Cotton: Police need more funding

Boost urged to counteract increases in crime, senator says

Sen. Tom Cotton, shown walking in the Senate on Tuesday before a vote, said Friday in a speech to the National Press Club that the United States needs “more space in our prisons to keep our innocent citizens safe.” (AP/Alex Brandon)

WASHINGTON -- U.S. Sen. Tom Cotton, R-Ark., on Friday called for increased spending on "police, prosecutors and prisons," arguing that the nation is being too lenient on lawbreakers.

Citing increases in violent crime, the lawmaker from Little Rock called for a "once-in-a-generation investment in police salaries, training and equipment with a goal of putting 100,000 new officers on the street."

Coming up with the funding shouldn't be difficult, he told an audience at the National Press Club.

"There's no shortage of money out there. I mean, the Congress just gave, state and local governments $350 billion," Cotton said after delivering his prepared remarks. "Our states are awash, awash, in money, and Arkansas has a billion-dollar surplus."

The $350 billion was included in the $1.9 trillion American Rescue Plan Act of 2021, which passed the House and Senate in March despite united Republican opposition.

Extra funds are needed, he said.

"Last year, the United States experienced the largest single-year increase in murder on record and the most drug-overdose deaths in our nation's history. Murder nationwide rose by an astonishing 25%, aggravated assaults increased in 56 of the 66 largest American cities, and 88,000 of our fellow Americans lost their lives to drug overdoses," he said.

In his speech, Cotton accused big city Democratic mayors and the "Defund the Police" movement of undermining public safety.

"Radicals," he said, have "defamed, demoralized and disarmed" law enforcement.

"Portland announced that it would no longer allow its police to use tear gas against violent demonstrators. The Seattle and Philadelphia city councils voted to ban the use of pepper spray. Many other cities limited the use of rubber bullets," Cotton said.

Many cities have cut their police budgets, he said.

"It's no surprise that in such a toxic environment, police retirements surged," he said.

Locking up more criminals would be a step in the right direction, Cotton said.

"At root, we need more space in our prisons to keep our innocent citizens safe," he said.

In May 2016, Cotton rejected claims that the United States incarcerates too many people, saying, "If anything, we have an underincarceration problem."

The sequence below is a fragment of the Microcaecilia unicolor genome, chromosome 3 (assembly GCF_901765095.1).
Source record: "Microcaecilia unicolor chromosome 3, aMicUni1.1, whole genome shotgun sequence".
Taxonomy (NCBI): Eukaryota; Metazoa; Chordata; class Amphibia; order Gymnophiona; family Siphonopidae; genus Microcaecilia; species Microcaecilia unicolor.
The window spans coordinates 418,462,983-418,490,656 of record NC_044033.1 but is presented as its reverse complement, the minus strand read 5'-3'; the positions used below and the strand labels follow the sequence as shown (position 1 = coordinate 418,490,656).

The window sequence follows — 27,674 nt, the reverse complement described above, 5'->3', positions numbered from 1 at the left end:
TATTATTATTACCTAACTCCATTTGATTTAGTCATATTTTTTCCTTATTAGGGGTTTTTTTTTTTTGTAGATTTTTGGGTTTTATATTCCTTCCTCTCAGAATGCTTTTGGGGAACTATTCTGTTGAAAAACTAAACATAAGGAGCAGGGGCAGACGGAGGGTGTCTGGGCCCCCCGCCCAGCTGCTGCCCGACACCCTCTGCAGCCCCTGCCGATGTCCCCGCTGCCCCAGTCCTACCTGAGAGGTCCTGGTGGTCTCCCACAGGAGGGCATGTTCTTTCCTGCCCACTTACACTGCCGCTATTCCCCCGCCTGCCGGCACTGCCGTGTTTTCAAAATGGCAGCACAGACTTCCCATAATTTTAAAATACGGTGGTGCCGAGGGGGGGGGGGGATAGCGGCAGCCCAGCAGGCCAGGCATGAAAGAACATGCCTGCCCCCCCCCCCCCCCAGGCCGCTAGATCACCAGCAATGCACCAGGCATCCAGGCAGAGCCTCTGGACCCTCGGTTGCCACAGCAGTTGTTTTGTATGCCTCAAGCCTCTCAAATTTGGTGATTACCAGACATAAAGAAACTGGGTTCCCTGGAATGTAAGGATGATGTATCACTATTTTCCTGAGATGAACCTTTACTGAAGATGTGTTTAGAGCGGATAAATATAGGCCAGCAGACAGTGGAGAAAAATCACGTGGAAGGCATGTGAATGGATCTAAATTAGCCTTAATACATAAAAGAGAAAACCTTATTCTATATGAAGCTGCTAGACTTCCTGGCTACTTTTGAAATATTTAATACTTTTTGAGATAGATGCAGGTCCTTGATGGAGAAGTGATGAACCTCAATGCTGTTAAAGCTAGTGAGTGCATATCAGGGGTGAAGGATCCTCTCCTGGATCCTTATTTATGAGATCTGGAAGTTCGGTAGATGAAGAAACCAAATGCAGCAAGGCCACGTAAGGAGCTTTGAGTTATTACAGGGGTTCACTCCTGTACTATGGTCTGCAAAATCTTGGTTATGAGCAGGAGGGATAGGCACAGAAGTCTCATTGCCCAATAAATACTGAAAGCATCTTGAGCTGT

The statement, at the time, was controversial, he noted Friday.

"Woolly headed critics across the political spectrum condemned me for saying this. But I was right then, and I'm right now," Cotton said.

The Democratic Party is "pro-riot, anti-cop and anti-prosecutor," he said.

"Democrats today have more sympathy for violent criminals than for innocent victims," he said.

Democratic Party of Arkansas Chairman Michael John Gray called Cotton's comments false, extreme and "ridiculous."

"He would much rather use hot button talking points and generalizations and be intellectually dishonest with the people that vote for him. He is the epitome of what is wrong with America today," Gray said.

"I'm a fan of law enforcement," Gray said. "Law enforcement runs into trouble when other people are running away from it. We should hold them up as heroes. ... We should pay them well. But we should hold them to a high standard."

Roughly 40 people attended Friday's event, which was organized by the Manhattan Institute for Policy Research, a New York-based conservative think tank.

Reihan Salam, the institute's president, portrayed Cotton as a visionary, telling the crowd, "No leader in public life has exhibited more foresight and more courage on this issue than Sen. Cotton."

Cotton is due to address the annual National Right to Life convention this evening in suburban Washington, D.C. Tuesday, he is set to appear in Sioux Center, Iowa, with that state's two Republican U.S. senators, Chuck Grassley and Joni Ernst.

Iowa traditionally has been the site of the first-in-the-nation presidential caucuses. Cotton hasn't yet said whether he intends to run for his party's nomination in 2024.